Location: Ang Mo Kio neighbourhood, Singapore (1� 22' 12.6? N, 103� 50' 44.23? E)
Date: 27 June 2010, 9.35am
Camera: Canon 400D with Sigma 17-70/f2.8-4.5

Despite its very modern facade, Singapore or more precisely Singaporeans still maintain many traditional habits and pastimes. One of them is enjoying bird singing. Every Sunday mornings, enthusiasts will gather at a few locations scattered around the island for their birds� regular training. The owners arrive with their birds -merboks, China thrushes, white rumped shamas, red whiskered bulbuls and mata putehs (white eyes) - some costing hundreds of dollars, in carved lacquered teak cages. The owners will try to choose a hanger near other birds that will encourage them to sing at their best as it is the nature of songbirds to try outperforming one another in the attempt to attract the opposite sex. While the birds sing, the owners will exchange tips and news or just simply enjoy the �music�. It is believed that a bird�s diet influence how it sings; so a songbird�s diet may include any of the following- live insects, fruits and/or hard boiled eggs. These are very useful practice sessions for owners who are planning to enter their birds in bird singing competitions- National Competition carry a cash price of $10,000. It is not uncommon for winning birds to be traded for thousands of dollars. This is another of the non-mainstream activities (on top of those recommended here) that is highly recommended to visitors to Singapore. Any visitors who may like to experience this unique gathering should note that the busiest period of any Sunday is between 8.00 am and 10.00 am.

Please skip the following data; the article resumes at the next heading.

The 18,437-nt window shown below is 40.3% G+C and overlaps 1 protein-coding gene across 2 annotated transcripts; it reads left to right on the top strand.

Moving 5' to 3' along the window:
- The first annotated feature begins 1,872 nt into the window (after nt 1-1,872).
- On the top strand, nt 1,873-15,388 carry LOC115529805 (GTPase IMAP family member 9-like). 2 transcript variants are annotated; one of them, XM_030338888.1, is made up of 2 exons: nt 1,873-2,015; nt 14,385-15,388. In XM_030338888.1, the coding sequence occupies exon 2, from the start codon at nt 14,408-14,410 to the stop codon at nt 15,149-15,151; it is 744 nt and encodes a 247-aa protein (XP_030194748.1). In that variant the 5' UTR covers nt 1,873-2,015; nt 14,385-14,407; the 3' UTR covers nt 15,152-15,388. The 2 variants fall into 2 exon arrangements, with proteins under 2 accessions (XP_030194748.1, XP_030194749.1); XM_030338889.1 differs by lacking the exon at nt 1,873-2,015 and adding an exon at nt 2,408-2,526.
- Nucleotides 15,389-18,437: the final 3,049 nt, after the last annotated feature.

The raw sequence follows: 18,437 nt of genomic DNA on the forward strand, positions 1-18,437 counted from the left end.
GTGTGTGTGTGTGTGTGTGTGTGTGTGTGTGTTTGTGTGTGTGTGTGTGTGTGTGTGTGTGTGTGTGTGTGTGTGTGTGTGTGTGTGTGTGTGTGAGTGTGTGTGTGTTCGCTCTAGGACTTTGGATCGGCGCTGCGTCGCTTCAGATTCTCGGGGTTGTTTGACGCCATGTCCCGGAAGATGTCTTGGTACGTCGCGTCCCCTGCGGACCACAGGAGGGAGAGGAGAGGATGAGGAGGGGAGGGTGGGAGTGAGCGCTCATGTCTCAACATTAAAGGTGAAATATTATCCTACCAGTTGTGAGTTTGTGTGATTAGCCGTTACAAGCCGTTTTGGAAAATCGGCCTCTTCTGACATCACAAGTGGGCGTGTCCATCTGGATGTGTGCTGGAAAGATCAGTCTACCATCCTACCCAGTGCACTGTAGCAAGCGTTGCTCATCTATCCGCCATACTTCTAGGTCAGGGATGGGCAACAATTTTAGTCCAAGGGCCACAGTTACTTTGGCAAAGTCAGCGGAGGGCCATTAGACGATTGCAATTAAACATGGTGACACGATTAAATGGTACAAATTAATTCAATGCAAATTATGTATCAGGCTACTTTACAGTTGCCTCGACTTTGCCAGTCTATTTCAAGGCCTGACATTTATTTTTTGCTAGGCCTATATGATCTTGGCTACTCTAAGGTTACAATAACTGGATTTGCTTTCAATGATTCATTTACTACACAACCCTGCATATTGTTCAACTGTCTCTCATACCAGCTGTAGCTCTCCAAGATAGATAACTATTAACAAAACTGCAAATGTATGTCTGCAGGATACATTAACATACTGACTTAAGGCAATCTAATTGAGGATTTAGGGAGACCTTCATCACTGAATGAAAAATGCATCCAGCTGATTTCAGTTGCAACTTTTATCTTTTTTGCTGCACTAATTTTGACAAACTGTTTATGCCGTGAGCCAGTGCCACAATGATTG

Monday, July 12, 2010


Nothing happens when you sit at home. I always make it a point to carry a camera with me at all times…I just shoot at what interests me at that moment. – Elliott Erwitt"
“I treat the photograph as a work of great complexity in which you can find drama. Add to that a careful composition of landscapes, live photography, the right music and interviews with people, and it becomes a style.” – Ken Burns